RTL SDR dongle

board ID radio OS support deployment
rtl-sdr Saclay 3

RTL-SDR is cheap USB dongle that allows to perform software defined radio (SDR) on frequences between 500kHZ to 1.75GHz. This kind of device can only be used in reception mode.

You can find useful information on the rtl-sdr.com website.

Usage on IoT-LAB

In IoT-LAB, we provide remote access to the rtl-sdr data using the rtl_tcp daemon running on the gateway on which the dongle is plugged. The rtl_tcp daemon is configured to listen on port TCP:50000 and you can access it once an experiment is running on a rtl-sdr device.

Access can be done by opening an SSH tunnel on port 50000 between your computer and the rtl-sdr in IoT-LAB. Just use the following command:

$ ssh -L 50000:rtl-sdr-<id>:50000 <login>@saclay.iot-lab.info

You have to keep the SSH session opened during the experiment.

Connect to the RTL-SDR dongle using GNU radio

To retrieve the radio signal, the easiest way is to use GNU Radio.

Install GNU radio

GNU Radio can be installed by following the official documentation.

To retrieve the radio signal from the RTL SDR dongles, you will also have to install the osmosdr plugin.

On a Debian-like system like Ubuntu, you can install both GNU Radio and osmosdr with the following commands:

$ sudo apt install gnuradio gr-osmosdr

Example of GNU radio setup

Here we provide an example of GNU radio workflow that allows to retrieve and display the RTL-SDR radio signal.

  1. Download this sample GNU radio project
$ wget https://iot-lab.github.io/assets/misc/docs/rtl-sdr/rtl_tcp.grc
  1. Start gnuradio-companion and open the project file you just downloaded:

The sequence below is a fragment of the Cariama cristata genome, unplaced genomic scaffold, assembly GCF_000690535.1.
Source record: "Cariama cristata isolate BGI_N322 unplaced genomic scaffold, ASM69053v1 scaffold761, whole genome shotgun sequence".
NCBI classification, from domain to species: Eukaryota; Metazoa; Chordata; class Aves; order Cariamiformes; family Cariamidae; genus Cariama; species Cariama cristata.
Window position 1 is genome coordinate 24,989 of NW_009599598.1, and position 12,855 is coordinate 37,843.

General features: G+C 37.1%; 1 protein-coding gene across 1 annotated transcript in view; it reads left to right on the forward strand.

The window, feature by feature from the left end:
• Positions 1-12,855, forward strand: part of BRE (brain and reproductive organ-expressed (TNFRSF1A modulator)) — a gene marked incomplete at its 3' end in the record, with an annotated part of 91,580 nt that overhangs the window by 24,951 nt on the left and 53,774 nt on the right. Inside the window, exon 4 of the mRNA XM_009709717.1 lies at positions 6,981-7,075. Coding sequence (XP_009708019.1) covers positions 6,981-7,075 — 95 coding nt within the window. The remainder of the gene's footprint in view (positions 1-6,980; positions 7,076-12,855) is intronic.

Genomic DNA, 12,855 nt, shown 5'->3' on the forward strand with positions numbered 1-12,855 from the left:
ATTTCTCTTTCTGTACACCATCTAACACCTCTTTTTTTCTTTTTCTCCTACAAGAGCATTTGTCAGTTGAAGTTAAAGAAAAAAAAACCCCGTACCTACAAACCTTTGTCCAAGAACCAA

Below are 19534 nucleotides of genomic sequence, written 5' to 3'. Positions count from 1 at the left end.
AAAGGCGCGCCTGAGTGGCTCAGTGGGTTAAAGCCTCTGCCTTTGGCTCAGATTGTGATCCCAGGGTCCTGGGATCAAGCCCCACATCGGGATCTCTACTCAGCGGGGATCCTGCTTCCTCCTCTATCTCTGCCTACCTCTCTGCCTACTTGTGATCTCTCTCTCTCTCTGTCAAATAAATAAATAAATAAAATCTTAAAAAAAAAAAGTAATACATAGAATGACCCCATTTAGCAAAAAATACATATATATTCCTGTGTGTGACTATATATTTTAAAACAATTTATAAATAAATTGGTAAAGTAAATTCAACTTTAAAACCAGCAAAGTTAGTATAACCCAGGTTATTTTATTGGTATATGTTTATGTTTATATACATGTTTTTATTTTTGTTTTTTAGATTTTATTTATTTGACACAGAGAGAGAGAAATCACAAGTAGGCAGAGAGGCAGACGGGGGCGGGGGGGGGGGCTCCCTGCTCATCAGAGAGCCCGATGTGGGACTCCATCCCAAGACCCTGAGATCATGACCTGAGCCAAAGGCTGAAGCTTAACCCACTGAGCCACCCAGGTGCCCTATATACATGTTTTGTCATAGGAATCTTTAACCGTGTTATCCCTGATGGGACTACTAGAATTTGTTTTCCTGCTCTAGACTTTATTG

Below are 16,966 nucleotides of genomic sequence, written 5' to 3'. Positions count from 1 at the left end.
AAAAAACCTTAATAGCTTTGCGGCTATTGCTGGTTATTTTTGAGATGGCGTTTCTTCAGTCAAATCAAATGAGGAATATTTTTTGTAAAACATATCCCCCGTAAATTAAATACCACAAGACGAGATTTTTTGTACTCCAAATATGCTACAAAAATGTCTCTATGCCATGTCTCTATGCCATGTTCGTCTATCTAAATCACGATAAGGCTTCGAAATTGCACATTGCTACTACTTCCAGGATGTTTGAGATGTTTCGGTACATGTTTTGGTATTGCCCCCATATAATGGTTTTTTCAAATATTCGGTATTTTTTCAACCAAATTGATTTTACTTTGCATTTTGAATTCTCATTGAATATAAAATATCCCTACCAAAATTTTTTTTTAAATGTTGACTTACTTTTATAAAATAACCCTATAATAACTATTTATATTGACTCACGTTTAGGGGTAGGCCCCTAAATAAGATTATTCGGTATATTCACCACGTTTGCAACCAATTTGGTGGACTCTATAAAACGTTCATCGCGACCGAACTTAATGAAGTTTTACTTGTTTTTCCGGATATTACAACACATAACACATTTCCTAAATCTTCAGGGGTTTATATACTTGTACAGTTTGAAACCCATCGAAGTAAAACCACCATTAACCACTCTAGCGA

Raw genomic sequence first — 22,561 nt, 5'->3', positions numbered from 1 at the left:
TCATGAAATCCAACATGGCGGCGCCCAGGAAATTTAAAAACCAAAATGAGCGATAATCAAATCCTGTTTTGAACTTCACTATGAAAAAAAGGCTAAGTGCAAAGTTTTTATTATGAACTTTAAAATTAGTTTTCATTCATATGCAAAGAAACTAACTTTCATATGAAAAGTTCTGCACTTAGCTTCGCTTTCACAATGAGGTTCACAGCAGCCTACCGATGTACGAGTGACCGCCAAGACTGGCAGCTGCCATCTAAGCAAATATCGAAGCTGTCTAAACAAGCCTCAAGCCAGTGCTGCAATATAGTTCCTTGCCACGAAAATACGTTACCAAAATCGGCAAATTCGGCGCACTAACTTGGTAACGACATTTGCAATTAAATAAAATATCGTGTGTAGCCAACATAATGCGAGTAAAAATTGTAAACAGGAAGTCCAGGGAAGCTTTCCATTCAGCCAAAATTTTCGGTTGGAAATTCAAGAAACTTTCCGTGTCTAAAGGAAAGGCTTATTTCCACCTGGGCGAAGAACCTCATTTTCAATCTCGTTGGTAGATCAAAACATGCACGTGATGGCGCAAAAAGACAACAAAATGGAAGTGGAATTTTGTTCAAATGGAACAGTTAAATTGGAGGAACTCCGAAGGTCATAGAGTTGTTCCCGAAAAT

$ gnuradio-companion rtl_tcp.grc

You should end up with the following user interface:

Note: See the Device Arguments field in the RTL-SDR source box: it points to rtl_tcp=127.0.0.1:50000. This is how the signal is retrieved from the RTL SDR dongle in IoT-LAB via the SSH tunnel that you have to open before.

Test this setup

Let’s submit an experiment with one rtl-sdr and one LoRa board in the Saclay site.

To send LoRa radio messages with the LoRa board, we will a prebuilt firmware that can be downloaded from here:

$ wget https://iot-lab.github.io/assets/firmwares/rtl-sdr-lora.elf

The experiment can be submitted as follows:

$ iotlab-experiment submit -d 120 -l 1,site=saclay+archi=rtl-sdr:none -l 1,site=saclay+archi=st-lrwan1:sx1276,rtl-sdr-lora.elf
$ iotlab-experiment wait

You can print the information about your experiment to get the <id> of your devices (lora board and rtl-sdr dongle):

iotlab-experiment get --print
{
    "effective_duration": 3,
    "firmwareassociations": [
        {
            "firmwarename": "eae328082baa20476a32251f1f963e8d_rtl-sdr-lora.elf",
            "nodes": [
                "st-lrwan1-<id>.saclay.iot-lab.info"
            ]
        }
    ],
    "id": <experiment id>,
    "name": "",
    "nb_nodes": 2,
    "nodes": [
        "rtl-sdr-<id>.saclay.iot-lab.info",
        "st-lrwan1-<id>.saclay.iot-lab.info"
    ],
    ...
}

Open the SSH tunnel between your computer and the RTL-SDR dongle:

$ ssh -L 50000:rtl-sdr-<id>:50000 <login>@saclay.iot-lab.info

Start GNU radio and launch the workflow with the icon:

$ gnuradio-companion rtl_tcp.grc

The following window with the waterfall and spectrogram windows should appear:

Now, let’s connect to the lora board serial port from the terminal running the SSH tunnel:

<login>@saclay:~$ nc st-lrwan1-<id> 20000
main(): This is RIOT! (Version: 2020.04)
Welcome to RIOT!
>

Using ifconfig command of the RIOT shell, check the radio configuration of the LoRa interface on the board:

> ifconfig
ifconfig
Iface  4  Frequency: 868299987Hz  BW: 125kHz  SF: 12  CR: 4/8
           TX-Power: 14dBm  State: SLEEP
          L2-PDU:6911

The frequency is 868299987Hz so it should be adapted to be within the GNU radio listen window:

> ifconfig 4 set freq 868200000
ifconfig 4 set freq 868200000
success: set frequency [in Hz] on interface 4 to 868200000
> ifconfig
ifconfig
Iface  4  Frequency: 868199951Hz  BW: 125kHz  SF: 12  CR: 4/8
           TX-Power: 14dBm  State: SLEEP
          L2-PDU:6911

Using the txtsnd command, you can send raw LoRa radio packets and see them appear in the GNU Radio interface:

> txtsnd 4 bcast "Hello RTL SDR!"